How to Enjoy Carbs without Putting on Weight: Part One

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How to Enjoy Carbs without Putting on Weight: Part One

 

In this first of a series of blog posts on nutrition, we will be begin to explore the three main food groups (also known as macronutrients). We will examine what they are, why the body needs them, and the implications for your everyday eating habits.

Today we are going to start with carbohydrates - the hardest food type to avoid, and commonly misunderstood.

So - what are carbohydrates?  Well, in chemical terms,  carbohydrates (CHO) are molecules which contain a combination of carbon, hydrogen and oxygen atoms.

There are two main types of carbohydrate.  Simple carbohydrates, also known as sugars, are single units of glucose or fructose (C6H12O6) which have a ring like structure .  Complex carbohydrates, also known as starches, are polymers, or chains, of several sugar units stitched together. Complex carbohydrates are found in potato, bread, pasta, rice etc.  Simple carbohydrates are found in sugar, honey, fruit etc.

Regardless of whether a carbohydrate starts off as complex or simple when it enters the mouth, the digestive process converts all carbohydrates into glucose so that it can be absorbed by the body.

Digestion of carbohydrates begins as soon as the food enters the mouth. As we chew, enzymes in our saliva start the job of breaking down the carbohydrate molecules.

The process continues in the stomach, where the sugar is absorbed into our bloodstream.  If this sugar is not used fully by the body for energy during a short space of time (for example to fuel exercise), then it has to be stored somewhere in the body.

The body will firstly turn the spare glucose into glycogen, a process which involves the retention of a large amount of water. The glycogen is stored in your muscles and liver.  If your glycogen stores are full, you will look puffier (often noticeable in the face) largely due to the water retention.

If your glycogen stores are full, the body has to store the glucose in some other way.  This is when any surplus glucose will be converted into fat.

Most of the fat on our bodies is created this way, not from the direct consumption of fat in our diet. This is a crucial point to understand, as it is the reason why “low fat” products do not help us lose weight.

The same process happens in reverse when we lose weight.  We will burn off our glycogen stores first, then once these are empty we will start to burn fat for energy. However, emptying your glycogen stores is harder than you may realise. If they are completely full to begin with, it can take the equivalent of an entire half-marathon to completely deplete your glycogen. So for most people, in reality the aim is to gradually deplete the stores over a the course of a number of days.  In a typical scenario of sensible eating and exercise at a sustainable level, it may take around a week to get to the point where your glycogen stores are depleted and you start burning significant amounts of fat. However, you will actually lose more weight in that first week than in the following weeks. As you use up the glycogen, you will be releasing all the water stored with it, resulting in dramatic initial weight loss.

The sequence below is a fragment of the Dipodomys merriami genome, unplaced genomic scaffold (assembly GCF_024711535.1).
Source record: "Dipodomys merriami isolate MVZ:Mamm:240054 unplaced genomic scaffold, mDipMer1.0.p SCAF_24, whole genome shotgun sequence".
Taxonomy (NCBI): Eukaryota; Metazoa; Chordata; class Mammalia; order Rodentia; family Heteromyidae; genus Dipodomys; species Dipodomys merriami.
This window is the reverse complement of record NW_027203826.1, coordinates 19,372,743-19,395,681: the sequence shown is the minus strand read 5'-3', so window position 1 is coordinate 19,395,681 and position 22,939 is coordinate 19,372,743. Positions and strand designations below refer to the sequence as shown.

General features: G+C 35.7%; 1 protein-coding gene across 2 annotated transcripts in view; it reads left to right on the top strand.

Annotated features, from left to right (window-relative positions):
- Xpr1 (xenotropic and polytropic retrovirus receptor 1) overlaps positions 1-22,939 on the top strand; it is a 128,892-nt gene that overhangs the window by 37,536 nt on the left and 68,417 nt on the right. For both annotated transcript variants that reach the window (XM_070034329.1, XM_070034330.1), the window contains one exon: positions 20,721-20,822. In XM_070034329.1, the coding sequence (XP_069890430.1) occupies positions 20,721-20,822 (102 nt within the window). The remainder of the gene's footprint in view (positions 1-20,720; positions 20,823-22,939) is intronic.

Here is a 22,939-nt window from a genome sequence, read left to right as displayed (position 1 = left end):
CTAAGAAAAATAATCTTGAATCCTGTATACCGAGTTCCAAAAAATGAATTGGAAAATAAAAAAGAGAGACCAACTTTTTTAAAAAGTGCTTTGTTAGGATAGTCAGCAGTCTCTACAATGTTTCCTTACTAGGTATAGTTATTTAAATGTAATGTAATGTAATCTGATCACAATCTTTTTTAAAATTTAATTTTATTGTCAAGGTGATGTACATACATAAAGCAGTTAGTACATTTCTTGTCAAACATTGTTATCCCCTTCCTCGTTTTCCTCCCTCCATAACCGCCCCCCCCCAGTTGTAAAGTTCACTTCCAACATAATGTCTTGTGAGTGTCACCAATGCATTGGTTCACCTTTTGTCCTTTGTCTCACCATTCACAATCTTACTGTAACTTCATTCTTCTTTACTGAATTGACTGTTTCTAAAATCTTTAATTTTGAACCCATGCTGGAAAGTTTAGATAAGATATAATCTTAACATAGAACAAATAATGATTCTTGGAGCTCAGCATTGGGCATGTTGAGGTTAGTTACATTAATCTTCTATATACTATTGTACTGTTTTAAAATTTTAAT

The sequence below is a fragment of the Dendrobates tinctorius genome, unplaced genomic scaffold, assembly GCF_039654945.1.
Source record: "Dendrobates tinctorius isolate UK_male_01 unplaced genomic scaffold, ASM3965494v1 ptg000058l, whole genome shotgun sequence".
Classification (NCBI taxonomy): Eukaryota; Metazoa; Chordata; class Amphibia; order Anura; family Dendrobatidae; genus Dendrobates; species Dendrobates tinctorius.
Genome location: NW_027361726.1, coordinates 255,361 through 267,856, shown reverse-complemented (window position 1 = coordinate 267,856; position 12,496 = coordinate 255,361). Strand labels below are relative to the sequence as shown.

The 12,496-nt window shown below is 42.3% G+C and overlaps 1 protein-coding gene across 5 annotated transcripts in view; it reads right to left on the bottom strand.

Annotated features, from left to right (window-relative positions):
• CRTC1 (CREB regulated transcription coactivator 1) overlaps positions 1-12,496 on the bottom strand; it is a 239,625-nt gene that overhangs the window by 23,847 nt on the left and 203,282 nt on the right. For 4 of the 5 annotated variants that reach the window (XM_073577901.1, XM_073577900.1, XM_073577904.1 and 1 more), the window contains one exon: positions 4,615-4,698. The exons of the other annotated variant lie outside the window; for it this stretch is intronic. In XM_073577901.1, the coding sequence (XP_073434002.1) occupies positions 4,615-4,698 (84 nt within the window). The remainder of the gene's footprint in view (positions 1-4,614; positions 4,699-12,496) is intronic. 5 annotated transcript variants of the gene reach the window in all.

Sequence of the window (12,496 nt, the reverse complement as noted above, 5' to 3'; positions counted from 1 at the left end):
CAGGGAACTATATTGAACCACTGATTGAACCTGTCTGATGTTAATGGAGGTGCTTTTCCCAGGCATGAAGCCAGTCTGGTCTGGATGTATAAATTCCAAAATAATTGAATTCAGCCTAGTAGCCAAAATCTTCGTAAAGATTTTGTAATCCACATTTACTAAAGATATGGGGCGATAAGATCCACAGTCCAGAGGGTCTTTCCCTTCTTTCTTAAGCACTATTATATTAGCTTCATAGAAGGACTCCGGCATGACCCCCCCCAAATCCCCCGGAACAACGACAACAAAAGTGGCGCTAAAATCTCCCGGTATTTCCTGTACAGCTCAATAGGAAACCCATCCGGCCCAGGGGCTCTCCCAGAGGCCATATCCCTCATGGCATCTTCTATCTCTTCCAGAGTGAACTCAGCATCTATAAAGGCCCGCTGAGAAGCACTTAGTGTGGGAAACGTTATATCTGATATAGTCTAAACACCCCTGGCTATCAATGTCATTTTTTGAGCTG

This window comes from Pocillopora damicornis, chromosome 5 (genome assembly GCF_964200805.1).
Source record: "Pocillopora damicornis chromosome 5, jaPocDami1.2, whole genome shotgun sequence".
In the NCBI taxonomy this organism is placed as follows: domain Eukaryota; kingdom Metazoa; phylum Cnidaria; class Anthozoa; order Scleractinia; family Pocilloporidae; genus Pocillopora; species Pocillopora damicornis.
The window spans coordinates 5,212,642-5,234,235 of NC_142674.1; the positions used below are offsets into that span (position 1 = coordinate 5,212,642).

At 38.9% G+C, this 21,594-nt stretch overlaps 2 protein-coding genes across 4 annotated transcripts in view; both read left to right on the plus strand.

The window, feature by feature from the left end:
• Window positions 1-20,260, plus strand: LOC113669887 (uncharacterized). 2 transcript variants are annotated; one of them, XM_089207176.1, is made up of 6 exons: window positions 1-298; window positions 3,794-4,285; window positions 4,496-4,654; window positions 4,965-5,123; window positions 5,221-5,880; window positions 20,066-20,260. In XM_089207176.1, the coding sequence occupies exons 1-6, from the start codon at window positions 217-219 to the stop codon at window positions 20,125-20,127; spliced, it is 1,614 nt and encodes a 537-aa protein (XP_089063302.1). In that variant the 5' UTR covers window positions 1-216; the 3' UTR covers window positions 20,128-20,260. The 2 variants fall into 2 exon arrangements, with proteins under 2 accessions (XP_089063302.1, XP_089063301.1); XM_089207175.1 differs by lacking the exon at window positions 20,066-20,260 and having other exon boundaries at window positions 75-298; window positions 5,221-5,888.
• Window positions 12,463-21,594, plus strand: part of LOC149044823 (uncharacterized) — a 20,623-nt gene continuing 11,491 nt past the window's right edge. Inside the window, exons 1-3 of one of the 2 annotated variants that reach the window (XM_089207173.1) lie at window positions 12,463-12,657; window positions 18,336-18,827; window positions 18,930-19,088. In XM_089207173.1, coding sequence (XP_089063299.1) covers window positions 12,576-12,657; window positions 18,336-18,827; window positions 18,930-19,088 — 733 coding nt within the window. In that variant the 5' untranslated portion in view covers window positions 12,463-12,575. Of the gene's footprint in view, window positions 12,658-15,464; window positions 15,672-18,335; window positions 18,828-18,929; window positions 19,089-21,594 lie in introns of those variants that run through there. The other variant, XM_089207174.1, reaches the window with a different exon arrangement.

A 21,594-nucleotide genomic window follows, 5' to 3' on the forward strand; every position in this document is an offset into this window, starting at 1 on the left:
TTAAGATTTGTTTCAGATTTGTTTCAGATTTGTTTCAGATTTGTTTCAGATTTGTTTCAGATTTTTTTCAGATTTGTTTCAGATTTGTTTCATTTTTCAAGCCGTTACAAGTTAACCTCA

In general, the less processed the carbohydrate, and the more fibre and fat also contained within the foodstuff, the longer the process of digestion takes, and the more gradually the energy is released into our bloodstream. This makes it more likely that you will burn the energy released as you go along, avoiding the storage of excess energy as fat.

So how much carbohydrate should we consume? Well, it is definitely not healthy to eliminate carbohydrate altogether, or go on an extreme low-carb diet, such as Atkins, for a number of reasons.

  1. Our brain needs carbohydrate for fuel – carbohydrate is the only form of energy that the brain can use.
  2. Fat burns in a carbohydrate flame. Without the presence of some carbohydrate in your diet, your metabolism slows down and the body is not able to process fat as effectively.
  3. Lots of nutrient-packed foods, such as fruit, contain mainly carbohydrate, so if we avoided all these foods we would be limiting our intake of important vitamins and minerals.
  4. Variety is positive.  Healthy nutritional habits will only be sustained if they are enjoyable and do not become too monotonous.

So which carbohydrate foods should you use as your main source of carbohydrates, and which should you avoid?

In our next nutrition blog post, we'll recommend which carbohydrate dense foods to eliminate, or at least greatly reduce, in your diet.  In their place, we will be introducing you too a whole host of more colourful alternatives!

 
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